Joynt says this is as a result of the economy experiencing negative growth and underwhelming residential building and construction work.
Industry Insight reports an improvement in the postponement rate of projects in the civil industry in relation to the number of tenders issued. It says the number of projects postponed improved to below 6% by mid-2021 from more than 16% in 2009/2010.
However, the postponement rate has gradually increased to over 8% in the last three months “as poor economic growth inhibits the government’s infrastructure programme”. “Projects are placed on hold for various reasons but often financial constraints are to blame. Community interference is another key factor delaying projects,” it says.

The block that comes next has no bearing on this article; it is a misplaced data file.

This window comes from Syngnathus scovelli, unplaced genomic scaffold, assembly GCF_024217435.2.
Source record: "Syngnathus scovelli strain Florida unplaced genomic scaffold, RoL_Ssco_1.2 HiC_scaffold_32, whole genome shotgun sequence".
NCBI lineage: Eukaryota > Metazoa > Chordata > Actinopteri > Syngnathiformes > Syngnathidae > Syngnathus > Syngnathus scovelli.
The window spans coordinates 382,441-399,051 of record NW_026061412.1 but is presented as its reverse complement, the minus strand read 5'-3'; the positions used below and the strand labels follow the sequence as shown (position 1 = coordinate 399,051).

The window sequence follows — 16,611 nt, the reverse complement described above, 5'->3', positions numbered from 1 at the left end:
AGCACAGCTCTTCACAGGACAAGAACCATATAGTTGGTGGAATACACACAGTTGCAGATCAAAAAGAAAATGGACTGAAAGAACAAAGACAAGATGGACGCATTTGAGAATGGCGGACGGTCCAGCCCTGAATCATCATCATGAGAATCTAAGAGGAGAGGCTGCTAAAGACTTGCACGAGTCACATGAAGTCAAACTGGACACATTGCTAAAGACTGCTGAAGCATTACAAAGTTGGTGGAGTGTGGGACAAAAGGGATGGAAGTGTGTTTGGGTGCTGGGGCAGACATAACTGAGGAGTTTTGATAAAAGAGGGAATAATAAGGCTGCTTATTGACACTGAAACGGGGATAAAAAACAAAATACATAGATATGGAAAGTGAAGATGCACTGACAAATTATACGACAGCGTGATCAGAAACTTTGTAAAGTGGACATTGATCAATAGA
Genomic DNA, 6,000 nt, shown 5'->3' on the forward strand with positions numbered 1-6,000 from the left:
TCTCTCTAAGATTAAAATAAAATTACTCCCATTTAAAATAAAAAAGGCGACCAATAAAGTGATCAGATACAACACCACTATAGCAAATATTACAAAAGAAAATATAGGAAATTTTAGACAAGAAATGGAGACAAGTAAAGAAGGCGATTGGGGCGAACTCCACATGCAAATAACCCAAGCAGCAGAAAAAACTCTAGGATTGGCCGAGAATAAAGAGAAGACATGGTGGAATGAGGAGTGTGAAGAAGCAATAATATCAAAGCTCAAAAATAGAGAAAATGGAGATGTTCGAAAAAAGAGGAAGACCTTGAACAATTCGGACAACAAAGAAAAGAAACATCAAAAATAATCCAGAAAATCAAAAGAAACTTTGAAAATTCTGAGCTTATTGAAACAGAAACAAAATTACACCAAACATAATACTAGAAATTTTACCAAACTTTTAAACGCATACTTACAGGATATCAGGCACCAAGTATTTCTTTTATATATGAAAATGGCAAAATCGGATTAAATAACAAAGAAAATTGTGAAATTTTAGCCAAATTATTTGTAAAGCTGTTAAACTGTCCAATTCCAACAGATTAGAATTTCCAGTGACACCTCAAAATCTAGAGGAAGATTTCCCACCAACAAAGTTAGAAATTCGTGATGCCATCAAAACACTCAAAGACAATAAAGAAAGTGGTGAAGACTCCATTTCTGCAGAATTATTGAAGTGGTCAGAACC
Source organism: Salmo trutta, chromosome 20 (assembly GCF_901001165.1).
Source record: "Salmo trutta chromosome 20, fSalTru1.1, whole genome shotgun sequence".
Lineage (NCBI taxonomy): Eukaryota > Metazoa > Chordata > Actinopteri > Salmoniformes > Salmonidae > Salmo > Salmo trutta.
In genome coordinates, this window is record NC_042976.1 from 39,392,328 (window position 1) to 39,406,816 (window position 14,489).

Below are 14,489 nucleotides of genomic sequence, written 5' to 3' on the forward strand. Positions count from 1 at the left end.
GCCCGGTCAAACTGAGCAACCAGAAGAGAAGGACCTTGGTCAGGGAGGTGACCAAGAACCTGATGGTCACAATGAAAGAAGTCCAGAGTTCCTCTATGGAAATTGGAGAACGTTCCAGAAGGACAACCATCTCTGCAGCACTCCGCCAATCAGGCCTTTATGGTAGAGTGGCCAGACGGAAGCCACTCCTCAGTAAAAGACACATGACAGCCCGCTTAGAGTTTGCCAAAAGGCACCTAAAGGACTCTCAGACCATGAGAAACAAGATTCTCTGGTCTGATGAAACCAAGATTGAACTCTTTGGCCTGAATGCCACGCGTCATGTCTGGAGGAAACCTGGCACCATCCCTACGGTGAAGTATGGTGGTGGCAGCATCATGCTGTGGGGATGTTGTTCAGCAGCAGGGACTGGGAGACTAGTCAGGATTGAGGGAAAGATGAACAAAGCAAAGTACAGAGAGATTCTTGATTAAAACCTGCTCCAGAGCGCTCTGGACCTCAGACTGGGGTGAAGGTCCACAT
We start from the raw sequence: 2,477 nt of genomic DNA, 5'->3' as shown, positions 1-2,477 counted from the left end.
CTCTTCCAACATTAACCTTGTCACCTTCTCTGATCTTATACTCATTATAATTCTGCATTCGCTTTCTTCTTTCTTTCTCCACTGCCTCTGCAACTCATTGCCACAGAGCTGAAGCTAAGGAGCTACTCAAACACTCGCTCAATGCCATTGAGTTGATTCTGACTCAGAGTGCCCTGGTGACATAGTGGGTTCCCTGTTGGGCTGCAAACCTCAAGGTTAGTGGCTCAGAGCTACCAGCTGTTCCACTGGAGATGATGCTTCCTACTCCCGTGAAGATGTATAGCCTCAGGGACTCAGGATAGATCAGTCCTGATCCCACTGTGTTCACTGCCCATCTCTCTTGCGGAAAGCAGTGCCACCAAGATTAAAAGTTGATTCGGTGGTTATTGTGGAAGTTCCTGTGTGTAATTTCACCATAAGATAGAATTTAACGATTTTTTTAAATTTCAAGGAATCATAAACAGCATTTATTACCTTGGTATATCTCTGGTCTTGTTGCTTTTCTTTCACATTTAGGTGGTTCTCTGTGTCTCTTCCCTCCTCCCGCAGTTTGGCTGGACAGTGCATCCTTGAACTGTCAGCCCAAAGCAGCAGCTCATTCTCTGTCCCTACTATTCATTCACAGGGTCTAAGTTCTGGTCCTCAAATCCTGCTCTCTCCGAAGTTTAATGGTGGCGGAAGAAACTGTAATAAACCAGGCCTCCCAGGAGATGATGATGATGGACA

Industry Insight highlighted some interesting developments in July.
- The announcement by Minister of Home Affairs Aaron Motsoaledi of a R6 billion plan to overhaul six of South Africa’s border posts.
- The establishment of a new National Water Resource Infrastructure Agency to plan and implement a range of major projects to augment national bulk water resource infrastructure.
- Transnet’s announcement that it will be investing R44 billion into ports over the next five years, including a major upgrade to the Durban port to more than triple its container capacity.
- Treasury’s announcements that pension funds will from 2023 be permitted to invest 45% of their capital in infrastructure projects after the final amendments to Regulation 28 of the Pension Funds Act was published.
- President Cyril Ramaphosa’s Renewable Energy plan, which includes major new groundbreaking initiatives.
In regard to the establishment of a National Water Resource Infrastructure Agency, it says ageing infrastructure is starting to cripple areas as the effects of a lack of maintenance is felt, mentioning an area in Sandton where residents recorded more than 20 major pipe bursts since October 2021.